For example, if the elements are points on a line, then testing the elements in order will give You more elements in the final set than testing them in a random order.

In short, it is not possible to choose f that works for any set X.

• Suppose that the order in which we test the elements is always random. For any set X, if we choose the value of f relatively small then we will get a relatively hight number of elements in the final set X', if we choose the value of f relatively big we will get a relatively small number of elements in the final set X'. If I experimentally vary the value of f many times I can always (for any set X) get a final number of elements in X' that approaches N/2, and for this value of f the overwhelming majority of the probability values ​​are around 1/2. It thus is possible to choose f heuristically. – user995434 Sep 17 '12 at 19:43
• @user995434: If all the elements in X are at a huge distance, no two nearer than, say, 1000000, then a "small value of f" will mean that you never pick any elements. – Kerrek SB Sep 17 '12 at 19:48
• @KerrekSB Here I was talking in a relative way, according to the order of magnitude f the considered distances ... if the value of f is relatively small the probability d/f will always be hight, and each element x will be automatically added to X'. Now if you increase f less elements will be added to X' (because the probability d/f will probably be smaller), and so on ... – user995434 Sep 17 '12 at 20:06

This isn't an answer, but just a thought about your setup.

The outcome seems to depend on the choice of the initial element. For example, if one point was really far out, and all the other points clustered together. If we start with the far point, then the initial d is huge. Thus we can only ever add new points to X' if f is also huge. But if f is huge, then we can never add any subsequent points, since d will henceforth be small.

Perhaps you could describe the larger goal of this algorithm before jumping at a specific implementation?

Another example: Suppose X is the set consisting of the vertices of the standard simplex in n-dimensional Euclidean space, i.e. all vertex pairs have distance 1. Surely f = 2 would be a good solution. Now add to X one really far away point. By the above logic, f = 2 is still a good choice if we start with any of the original points, but if we start with the far point, it won't work. So no choice of f works uniformly for all choices of initial point.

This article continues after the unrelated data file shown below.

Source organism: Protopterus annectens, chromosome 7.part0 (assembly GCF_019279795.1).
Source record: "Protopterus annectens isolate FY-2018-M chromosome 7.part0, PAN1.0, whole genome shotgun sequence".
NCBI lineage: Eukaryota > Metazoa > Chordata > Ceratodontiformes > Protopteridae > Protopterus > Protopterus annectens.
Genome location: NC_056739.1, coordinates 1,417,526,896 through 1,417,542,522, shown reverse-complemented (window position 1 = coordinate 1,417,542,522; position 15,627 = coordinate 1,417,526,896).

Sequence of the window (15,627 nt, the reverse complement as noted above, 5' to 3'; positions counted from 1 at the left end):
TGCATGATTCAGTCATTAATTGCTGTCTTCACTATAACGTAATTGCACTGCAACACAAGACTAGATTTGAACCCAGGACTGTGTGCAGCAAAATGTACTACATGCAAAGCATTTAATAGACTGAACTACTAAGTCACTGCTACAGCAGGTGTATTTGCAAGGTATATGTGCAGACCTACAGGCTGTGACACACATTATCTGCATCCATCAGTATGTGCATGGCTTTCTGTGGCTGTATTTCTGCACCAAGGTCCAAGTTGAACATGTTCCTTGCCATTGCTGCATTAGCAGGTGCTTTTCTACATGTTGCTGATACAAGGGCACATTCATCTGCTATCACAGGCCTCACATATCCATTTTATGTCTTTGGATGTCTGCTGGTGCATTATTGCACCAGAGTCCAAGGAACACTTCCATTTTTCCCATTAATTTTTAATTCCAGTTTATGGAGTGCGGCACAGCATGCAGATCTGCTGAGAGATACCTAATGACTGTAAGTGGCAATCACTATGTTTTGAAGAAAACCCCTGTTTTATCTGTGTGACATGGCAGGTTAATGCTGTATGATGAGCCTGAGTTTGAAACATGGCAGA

• I don't ask for a specific implementation. I want to find a method that allow to determine a value for f which allow the probability to be often (frequently) 1/2. Something like: if we take the elements x in a random order and we compute the mean distance of x to its closest x', then we choose for instance f = mean_d * 2 ... this is just an example which is not necessarily good. – user995434 Sep 17 '12 at 19:49
• @user995434: I meant that you have already started us off on something that you believe to be a useful approach. I was suggesting that you instead describe your larger goal in a bigger-picture style. – Kerrek SB Sep 17 '12 at 19:52
• Describing the larger goal is very complicated and not useful for this question to be resolved. I just asked my question in a simple way, and it perfectly reflects what I need. Here I just want to find a method that allow to determine a value for f which allow the probability to be often (frequently) 1/2. Something like: if we take the elements x in a random order and we compute the mean distance of x to its closest x', then we choose for instance f = mean_d * 2 ... this is just an example which is not necessarily good. – user995434 Sep 17 '12 at 19:56
• @user995434: I added another thought on why I think your problem has no solution... – Kerrek SB Sep 17 '12 at 20:00
• It is sure that no choice of f works uniformly for all choices of initial point, but there is always some choices which works better than the others. The problem do have a solution (it is verified experimentally). And by the way the datasets of general use that I work with (set X) do not represent special cases like the ones you are mentioning, there is always a value of f which works pretty good for what I want to do (this was verified experimentally ...) – user995434 Sep 17 '12 at 20:11